If you owned something that would produce say… golden eggs, would you allow your work boss to just claim he owned 80% of the eggs because you worked for him? Since most of you aren’t related to Marc Morial and said “no” let’s proceed.
The people of the state of Louisiana own the oil fields that lay “black gold” eggs in the Gulf of Mexico. I like to remind you that our state’s charter, the Constitution of 1812, EXPLICITLY says that the state’s borders “includ[e] all Islands within three leagues of the coast.”(1) This should mean that the state’s coastline extends about 10 miles into the Gulf. The reason this is important rests on the amount of royalties due this state from the sale of oil leases and the revenue they generate in those 10 miles.
Now, there is the issue of the aforementioned land eroding into the sea and the Coastal Protection and Restoration Authority’s Sisyphaen efforts(2) to stop it, but they forgot to account for the most destructive force of all: trial lawyers.
A suit has recently been filed that asks various oil companies to fork over $100 million(3) to the Southeast Louisiana Flood Protection Authority-East which has been locally tasked with coastal protection as well. Of course, the Authority will only receive $68 of those millions while the ambulance chasers pocket the rest.
Governor Jindal has demanded of the Authority that their suit be dropped saying it violates the Legislature’s Act while reminding the press that this process will cost $50 billion over 50 years. Yes, that sounds like a lot until you consider the $200 BILLION booty the state has paid the Feds in offshore royalties since the Submerged Lands Act of 1953. (4)
Jindal is spot on to say a better way to deal with our coast is to reclaim control of our waters, keep 90 percent of that royalty revenue in the state and assess the energy company’s an impost on production to fund restoration. The only way this plan will work is to take Shakespeare’s advice and deal with the trial lawyers.(5)
“We, the Representatives of the People of all that part of the Territory or country ceded under the name of Louisiana, by the treaty made at Paris, on the 30th day of April 1803, between the United States and France, contained in the following limits, to wit; beginning at the mouth of the river Sabine, ‘thence by a line to be drawn along the middle of said river, including all its islands, to the thirty second degree of latitude—thence due north to the Northernmost part of the thirty third degree of north latitude—thence along the said parallel of latitude to the river Mississippi— thence down the said river to the river Iberville, and from thence along the middle of the said river and lakes Maurepas and Pontchartrain to the Gulf of Mexico—thence bounded by the said Gulf to the place of beginning, including all Islands within three leagues of the coast—in Convention Assembled by virtue of an act of Congress, entitled “an act to enable the people of the Territory of Orleans to form a constitution and State government and for the admission of said State into the Union on an equal footing with the original States, and for other purpose :“ In order to secure to all the citizens thereof the enjoyment of the right of Life, Liberty and property, do ordain and establish the following constitution or form of government, and do mutually agree with each other to form ourselves into a free and independent State, by the name of the State of Louisiana.”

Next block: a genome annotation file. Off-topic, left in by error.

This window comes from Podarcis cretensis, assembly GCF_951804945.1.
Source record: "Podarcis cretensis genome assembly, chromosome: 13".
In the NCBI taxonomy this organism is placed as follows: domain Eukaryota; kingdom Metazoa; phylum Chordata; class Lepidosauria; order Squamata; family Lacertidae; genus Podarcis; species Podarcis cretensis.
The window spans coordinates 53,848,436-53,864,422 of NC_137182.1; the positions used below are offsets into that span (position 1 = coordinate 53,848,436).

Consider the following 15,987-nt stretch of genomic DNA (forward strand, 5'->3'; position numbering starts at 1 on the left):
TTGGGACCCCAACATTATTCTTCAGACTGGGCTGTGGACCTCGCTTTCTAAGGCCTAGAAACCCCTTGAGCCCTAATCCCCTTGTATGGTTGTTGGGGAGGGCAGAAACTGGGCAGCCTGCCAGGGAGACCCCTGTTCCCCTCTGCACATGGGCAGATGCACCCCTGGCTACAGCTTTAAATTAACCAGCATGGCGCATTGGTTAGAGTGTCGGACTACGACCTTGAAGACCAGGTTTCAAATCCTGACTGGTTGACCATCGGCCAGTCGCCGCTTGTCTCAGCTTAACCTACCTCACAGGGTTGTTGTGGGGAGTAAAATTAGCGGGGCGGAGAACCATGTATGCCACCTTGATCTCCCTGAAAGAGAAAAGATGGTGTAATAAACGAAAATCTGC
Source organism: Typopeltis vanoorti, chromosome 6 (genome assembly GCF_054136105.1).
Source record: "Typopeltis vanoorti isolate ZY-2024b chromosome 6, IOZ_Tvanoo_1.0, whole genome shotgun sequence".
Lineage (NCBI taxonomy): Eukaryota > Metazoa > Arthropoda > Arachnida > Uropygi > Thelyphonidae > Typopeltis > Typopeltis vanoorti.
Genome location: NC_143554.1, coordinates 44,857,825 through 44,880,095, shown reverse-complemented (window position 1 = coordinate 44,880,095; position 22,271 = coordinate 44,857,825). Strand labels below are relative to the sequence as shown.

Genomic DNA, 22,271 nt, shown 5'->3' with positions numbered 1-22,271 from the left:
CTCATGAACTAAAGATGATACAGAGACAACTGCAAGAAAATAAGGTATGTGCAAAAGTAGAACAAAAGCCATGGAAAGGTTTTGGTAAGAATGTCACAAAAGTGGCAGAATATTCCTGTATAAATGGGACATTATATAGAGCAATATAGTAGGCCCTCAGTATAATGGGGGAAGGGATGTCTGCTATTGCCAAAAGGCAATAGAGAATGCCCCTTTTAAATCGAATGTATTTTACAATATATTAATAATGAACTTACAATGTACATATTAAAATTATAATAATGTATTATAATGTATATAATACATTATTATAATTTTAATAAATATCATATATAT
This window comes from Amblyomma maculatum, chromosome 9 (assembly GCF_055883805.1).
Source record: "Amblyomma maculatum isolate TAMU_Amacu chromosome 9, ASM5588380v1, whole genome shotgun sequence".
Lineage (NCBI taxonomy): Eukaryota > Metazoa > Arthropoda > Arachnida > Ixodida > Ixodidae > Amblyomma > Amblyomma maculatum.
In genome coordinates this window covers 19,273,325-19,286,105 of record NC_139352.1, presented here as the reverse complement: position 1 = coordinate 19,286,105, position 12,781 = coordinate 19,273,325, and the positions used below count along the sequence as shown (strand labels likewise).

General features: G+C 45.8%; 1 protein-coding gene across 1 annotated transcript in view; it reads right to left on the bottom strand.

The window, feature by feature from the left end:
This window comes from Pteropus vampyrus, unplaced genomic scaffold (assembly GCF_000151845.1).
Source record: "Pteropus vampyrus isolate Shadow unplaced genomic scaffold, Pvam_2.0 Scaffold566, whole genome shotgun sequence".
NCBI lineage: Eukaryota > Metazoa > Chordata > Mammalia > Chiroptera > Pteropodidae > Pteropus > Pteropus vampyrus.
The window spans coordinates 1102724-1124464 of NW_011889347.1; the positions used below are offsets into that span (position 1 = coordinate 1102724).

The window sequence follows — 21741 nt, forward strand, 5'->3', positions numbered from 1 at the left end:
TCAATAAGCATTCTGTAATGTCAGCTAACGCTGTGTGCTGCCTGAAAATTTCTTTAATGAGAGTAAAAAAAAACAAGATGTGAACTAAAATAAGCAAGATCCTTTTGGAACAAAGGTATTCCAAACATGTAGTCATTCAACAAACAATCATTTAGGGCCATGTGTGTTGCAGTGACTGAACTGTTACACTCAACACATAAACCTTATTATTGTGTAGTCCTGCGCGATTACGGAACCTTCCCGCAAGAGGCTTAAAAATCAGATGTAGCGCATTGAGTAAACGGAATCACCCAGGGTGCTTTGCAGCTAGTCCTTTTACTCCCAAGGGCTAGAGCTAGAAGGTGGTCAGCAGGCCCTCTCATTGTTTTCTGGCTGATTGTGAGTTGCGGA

2. http://www.mythweb.com/encyc/entries/sisyphus.html In Greek mythology Sisyphus is doomed to roll a stone up and over a hill but every time he nears the crest the stone rolls back down the hill.